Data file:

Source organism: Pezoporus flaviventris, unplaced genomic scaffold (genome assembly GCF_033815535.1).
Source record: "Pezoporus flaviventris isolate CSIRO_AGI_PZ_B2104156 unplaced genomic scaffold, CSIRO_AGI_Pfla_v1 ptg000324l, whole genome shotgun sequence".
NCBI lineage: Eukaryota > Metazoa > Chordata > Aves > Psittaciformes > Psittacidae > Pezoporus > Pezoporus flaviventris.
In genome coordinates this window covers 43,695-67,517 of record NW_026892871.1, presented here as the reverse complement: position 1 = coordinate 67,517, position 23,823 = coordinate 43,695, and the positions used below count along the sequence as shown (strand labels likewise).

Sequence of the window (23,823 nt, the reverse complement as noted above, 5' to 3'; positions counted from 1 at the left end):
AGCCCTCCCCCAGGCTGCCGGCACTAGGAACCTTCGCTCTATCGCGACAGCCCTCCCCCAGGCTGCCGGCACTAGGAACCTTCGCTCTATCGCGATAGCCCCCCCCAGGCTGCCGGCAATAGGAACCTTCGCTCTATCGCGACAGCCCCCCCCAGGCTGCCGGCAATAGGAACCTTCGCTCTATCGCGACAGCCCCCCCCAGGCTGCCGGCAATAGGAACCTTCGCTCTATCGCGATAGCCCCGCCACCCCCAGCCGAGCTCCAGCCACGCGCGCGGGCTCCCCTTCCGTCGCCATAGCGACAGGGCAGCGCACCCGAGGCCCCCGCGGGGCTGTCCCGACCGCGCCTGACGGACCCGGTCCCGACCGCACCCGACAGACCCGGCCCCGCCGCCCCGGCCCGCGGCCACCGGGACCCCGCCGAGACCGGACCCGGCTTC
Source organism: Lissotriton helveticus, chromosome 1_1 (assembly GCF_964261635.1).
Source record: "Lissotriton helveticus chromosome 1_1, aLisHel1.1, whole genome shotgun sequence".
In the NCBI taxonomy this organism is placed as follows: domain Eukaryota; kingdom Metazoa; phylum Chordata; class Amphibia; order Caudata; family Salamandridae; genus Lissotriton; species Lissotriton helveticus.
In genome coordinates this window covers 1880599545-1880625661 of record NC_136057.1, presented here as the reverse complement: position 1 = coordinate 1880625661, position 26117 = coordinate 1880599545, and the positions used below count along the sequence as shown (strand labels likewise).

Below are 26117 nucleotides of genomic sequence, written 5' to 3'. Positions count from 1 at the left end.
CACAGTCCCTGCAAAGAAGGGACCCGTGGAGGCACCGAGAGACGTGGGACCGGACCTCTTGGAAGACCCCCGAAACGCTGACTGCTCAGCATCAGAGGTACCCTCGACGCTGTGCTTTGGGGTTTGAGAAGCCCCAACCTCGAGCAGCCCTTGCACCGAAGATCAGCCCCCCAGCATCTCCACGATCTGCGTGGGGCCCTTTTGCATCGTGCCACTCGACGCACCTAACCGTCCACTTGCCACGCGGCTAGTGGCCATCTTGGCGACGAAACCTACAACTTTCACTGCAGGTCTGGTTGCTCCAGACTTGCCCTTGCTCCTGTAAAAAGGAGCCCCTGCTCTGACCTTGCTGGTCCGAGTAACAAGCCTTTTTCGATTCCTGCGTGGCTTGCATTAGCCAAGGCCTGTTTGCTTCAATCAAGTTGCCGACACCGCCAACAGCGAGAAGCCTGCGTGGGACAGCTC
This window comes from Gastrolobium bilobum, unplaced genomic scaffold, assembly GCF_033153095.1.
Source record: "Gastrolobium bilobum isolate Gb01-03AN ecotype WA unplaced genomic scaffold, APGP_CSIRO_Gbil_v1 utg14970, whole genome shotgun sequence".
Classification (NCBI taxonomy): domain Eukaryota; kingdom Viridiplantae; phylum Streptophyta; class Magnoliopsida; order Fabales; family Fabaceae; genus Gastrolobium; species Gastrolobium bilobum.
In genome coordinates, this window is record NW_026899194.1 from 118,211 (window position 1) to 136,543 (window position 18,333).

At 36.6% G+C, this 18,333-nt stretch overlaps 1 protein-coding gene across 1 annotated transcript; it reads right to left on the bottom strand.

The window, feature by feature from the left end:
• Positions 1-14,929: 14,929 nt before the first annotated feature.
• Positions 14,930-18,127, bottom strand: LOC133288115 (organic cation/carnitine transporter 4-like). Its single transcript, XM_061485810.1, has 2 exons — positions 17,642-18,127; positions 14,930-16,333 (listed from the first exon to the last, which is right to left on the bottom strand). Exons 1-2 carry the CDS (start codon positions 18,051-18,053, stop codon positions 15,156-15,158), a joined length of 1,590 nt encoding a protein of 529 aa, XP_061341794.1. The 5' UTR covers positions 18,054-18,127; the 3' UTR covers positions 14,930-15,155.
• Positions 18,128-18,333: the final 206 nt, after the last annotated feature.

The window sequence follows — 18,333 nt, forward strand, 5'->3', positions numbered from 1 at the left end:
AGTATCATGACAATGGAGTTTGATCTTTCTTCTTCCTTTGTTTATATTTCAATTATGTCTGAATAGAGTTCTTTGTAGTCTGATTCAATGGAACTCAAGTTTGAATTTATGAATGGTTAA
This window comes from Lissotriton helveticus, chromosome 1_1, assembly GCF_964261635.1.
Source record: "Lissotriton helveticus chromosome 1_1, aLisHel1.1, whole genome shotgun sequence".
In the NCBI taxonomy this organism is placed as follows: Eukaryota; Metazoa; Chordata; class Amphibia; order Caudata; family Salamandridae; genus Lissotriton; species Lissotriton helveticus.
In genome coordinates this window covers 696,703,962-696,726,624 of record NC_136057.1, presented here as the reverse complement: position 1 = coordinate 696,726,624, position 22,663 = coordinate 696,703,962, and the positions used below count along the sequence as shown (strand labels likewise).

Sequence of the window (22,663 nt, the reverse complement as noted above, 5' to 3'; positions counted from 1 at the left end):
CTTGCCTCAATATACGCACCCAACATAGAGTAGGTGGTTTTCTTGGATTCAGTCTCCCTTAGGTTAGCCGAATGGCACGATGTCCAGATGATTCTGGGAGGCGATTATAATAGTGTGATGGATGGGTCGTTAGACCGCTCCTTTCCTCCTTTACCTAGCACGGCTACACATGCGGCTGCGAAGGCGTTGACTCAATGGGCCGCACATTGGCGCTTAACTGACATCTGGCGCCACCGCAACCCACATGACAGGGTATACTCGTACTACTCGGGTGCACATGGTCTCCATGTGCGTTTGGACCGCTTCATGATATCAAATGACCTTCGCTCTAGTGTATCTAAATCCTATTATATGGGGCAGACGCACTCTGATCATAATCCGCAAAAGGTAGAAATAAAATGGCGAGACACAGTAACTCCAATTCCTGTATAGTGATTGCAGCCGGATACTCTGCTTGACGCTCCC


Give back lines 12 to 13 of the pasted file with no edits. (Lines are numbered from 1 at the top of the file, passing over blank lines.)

CACAGTCCCTGCAAAGAAGGGACCCGTGGAGGCACCGAGAGACGTGGGACCGGACCTCTTGGAAGACCCCCGAAACGCTGACTGCTCAGCATCAGAGGTACCCTCGACGCTGTGCTTTGGGGTTTGAGAAGCCCCAACCTCGAGCAGCCCTTGCACCGAAGATCAGCCCCCCAGCATCTCCACGATCTGCGTGGGGCCCTTTTGCATCGTGCCACTCGACGCACCTAACCGTCCACTTGCCACGCGGCTAGTGGCCATCTTGGCGACGAAACCTACAACTTTCACTGCAGGTCTGGTTGCTCCAGACTTGCCCTTGCTCCTGTAAAAAGGAGCCCCTGCTCTGACCTTGCTGGTCCGAGTAACAAGCCTTTTTCGATTCCTGCGTGGCTTGCATTAGCCAAGGCCTGTTTGCTTCAATCAAGTTGCCGACACCGCCAACAGCGAGAAGCCTGCGTGGGACAGCTC
This window comes from Gastrolobium bilobum, unplaced genomic scaffold, assembly GCF_033153095.1.